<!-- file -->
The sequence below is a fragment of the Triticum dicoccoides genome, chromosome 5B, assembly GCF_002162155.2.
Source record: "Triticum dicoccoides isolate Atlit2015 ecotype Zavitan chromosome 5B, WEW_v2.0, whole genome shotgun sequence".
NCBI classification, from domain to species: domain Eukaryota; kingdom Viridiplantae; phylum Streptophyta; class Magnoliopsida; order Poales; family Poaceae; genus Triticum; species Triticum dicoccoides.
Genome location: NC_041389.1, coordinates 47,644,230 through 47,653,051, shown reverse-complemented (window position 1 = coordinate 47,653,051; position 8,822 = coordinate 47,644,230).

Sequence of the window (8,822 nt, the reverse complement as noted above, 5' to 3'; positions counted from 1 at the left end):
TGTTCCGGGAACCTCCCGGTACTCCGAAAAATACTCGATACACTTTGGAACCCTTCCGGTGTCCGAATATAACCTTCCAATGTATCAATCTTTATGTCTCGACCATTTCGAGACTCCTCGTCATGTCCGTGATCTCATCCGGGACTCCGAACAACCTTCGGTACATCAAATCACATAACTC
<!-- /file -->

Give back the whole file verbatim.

The sequence below is a fragment of the Triticum dicoccoides genome, chromosome 5B, assembly GCF_002162155.2.
Source record: "Triticum dicoccoides isolate Atlit2015 ecotype Zavitan chromosome 5B, WEW_v2.0, whole genome shotgun sequence".
NCBI classification, from domain to species: domain Eukaryota; kingdom Viridiplantae; phylum Streptophyta; class Magnoliopsida; order Poales; family Poaceae; genus Triticum; species Triticum dicoccoides.
Genome location: NC_041389.1, coordinates 47,644,230 through 47,653,051, shown reverse-complemented (window position 1 = coordinate 47,653,051; position 8,822 = coordinate 47,644,230).

Sequence of the window (8,822 nt, the reverse complement as noted above, 5' to 3'; positions counted from 1 at the left end):
TGTTCCGGGAACCTCCCGGTACTCCGAAAAATACTCGATACACTTTGGAACCCTTCCGGTGTCCGAATATAACCTTCCAATGTATCAATCTTTATGTCTCGACCATTTCGAGACTCCTCGTCATGTCCGTGATCTCATCCGGGACTCCGAACAACCTTCGGTACATCAAATCACATAACTC